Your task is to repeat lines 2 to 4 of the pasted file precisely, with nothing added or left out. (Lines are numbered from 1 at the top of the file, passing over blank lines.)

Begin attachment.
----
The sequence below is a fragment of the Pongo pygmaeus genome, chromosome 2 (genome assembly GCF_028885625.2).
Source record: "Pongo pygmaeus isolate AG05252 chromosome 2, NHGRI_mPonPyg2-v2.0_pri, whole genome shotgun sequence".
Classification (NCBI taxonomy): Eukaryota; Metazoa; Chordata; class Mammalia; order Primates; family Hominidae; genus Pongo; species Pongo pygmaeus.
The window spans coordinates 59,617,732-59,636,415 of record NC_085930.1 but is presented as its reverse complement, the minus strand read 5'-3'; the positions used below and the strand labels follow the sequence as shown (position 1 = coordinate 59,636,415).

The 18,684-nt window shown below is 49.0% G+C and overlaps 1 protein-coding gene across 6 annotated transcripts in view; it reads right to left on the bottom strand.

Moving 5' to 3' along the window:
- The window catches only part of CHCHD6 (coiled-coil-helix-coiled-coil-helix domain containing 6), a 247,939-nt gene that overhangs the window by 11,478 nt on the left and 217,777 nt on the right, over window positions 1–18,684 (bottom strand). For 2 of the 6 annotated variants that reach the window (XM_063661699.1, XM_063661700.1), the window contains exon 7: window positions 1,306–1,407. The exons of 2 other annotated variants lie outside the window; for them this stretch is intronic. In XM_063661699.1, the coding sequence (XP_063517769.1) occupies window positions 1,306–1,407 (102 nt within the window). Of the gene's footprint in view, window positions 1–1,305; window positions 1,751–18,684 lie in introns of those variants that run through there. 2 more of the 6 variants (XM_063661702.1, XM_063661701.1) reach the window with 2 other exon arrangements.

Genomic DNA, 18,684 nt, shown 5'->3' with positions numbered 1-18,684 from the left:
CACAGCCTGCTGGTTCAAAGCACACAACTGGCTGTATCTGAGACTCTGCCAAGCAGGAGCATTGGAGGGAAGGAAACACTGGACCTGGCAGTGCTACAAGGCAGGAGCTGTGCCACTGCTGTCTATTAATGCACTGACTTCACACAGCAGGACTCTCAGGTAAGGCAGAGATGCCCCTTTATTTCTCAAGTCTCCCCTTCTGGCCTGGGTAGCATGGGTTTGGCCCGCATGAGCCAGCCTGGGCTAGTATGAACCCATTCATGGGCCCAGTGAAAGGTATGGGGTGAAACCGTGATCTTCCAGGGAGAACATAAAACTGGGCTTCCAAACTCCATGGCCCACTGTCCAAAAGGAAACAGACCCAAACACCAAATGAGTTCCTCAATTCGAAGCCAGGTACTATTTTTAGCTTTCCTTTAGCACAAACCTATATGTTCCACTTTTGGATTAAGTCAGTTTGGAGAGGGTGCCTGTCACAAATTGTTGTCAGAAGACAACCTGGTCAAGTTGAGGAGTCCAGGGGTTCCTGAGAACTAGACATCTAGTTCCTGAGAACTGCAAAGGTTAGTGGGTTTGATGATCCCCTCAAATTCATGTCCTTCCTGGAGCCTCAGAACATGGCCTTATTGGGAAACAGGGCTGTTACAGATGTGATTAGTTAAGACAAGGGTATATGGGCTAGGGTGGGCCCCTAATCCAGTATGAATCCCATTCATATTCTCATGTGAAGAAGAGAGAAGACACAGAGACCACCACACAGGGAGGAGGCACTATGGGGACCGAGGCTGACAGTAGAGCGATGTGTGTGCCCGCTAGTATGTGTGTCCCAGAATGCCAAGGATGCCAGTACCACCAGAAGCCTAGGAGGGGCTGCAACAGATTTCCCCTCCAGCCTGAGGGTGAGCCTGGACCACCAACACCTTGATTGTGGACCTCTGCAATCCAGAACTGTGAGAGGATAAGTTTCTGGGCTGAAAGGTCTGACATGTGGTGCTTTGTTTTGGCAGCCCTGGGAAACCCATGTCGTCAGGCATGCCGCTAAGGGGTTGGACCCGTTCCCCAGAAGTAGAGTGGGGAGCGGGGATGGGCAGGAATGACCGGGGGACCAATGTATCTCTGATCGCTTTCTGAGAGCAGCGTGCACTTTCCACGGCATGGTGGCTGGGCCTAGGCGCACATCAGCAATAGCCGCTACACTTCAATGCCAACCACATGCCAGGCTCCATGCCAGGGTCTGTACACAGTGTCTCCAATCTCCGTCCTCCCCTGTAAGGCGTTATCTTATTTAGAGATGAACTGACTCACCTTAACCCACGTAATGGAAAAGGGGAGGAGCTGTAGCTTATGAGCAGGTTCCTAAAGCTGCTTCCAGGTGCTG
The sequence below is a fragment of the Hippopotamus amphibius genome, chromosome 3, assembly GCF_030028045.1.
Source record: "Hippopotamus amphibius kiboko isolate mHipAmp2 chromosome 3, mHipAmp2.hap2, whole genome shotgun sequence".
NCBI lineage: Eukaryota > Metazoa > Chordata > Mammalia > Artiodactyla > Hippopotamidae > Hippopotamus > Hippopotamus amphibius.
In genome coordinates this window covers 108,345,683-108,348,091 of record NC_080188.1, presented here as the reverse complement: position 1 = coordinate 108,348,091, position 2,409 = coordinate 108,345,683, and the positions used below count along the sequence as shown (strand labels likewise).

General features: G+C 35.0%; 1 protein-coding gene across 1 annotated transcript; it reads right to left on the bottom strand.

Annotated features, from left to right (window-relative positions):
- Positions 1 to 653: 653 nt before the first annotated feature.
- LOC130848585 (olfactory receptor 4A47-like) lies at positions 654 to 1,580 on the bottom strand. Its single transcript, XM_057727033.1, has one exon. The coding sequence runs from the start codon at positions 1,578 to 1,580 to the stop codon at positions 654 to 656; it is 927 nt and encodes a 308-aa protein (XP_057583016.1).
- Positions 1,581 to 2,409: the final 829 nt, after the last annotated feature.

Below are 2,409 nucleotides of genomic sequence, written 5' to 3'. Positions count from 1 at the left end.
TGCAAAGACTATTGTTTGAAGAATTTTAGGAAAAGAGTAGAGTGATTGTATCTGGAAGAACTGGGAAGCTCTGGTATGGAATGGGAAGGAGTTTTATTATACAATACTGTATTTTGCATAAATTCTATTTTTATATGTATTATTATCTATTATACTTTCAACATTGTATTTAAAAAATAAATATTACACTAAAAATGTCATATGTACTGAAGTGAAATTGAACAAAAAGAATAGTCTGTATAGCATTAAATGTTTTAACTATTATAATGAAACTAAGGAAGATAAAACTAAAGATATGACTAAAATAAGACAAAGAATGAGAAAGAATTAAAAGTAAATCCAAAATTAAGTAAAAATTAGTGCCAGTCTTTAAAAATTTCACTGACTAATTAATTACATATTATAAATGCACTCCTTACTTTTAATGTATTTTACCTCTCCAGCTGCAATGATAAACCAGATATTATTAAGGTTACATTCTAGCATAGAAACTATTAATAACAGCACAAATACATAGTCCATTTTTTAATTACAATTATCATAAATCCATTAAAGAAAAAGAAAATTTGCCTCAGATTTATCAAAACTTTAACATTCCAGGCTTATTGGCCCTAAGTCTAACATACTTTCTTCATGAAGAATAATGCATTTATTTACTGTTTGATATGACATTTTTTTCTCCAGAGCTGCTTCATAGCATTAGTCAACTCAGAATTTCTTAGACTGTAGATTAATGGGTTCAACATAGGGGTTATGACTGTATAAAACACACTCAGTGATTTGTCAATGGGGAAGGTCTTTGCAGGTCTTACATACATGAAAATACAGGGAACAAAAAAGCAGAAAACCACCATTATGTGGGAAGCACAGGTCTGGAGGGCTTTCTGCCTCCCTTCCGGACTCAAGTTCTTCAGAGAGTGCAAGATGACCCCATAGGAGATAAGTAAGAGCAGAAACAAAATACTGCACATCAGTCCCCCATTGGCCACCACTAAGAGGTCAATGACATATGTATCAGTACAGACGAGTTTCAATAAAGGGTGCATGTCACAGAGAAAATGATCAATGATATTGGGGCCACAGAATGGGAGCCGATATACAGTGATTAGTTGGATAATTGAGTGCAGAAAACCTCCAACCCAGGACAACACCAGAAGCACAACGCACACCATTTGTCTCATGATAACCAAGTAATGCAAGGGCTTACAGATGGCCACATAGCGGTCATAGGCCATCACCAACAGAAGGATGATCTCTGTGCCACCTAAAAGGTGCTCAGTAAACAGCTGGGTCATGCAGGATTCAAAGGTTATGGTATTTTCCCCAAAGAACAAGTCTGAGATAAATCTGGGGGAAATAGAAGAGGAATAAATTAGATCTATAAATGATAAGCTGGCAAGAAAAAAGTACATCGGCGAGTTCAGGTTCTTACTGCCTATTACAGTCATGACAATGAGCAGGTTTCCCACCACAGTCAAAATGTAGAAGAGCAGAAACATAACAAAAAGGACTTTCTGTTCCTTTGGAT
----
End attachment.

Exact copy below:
Source record: "Pongo pygmaeus isolate AG05252 chromosome 2, NHGRI_mPonPyg2-v2.0_pri, whole genome shotgun sequence".
Classification (NCBI taxonomy): Eukaryota; Metazoa; Chordata; class Mammalia; order Primates; family Hominidae; genus Pongo; species Pongo pygmaeus.
The window spans coordinates 59,617,732-59,636,415 of record NC_085930.1 but is presented as its reverse complement, the minus strand read 5'-3'; the positions used below and the strand labels follow the sequence as shown (position 1 = coordinate 59,636,415).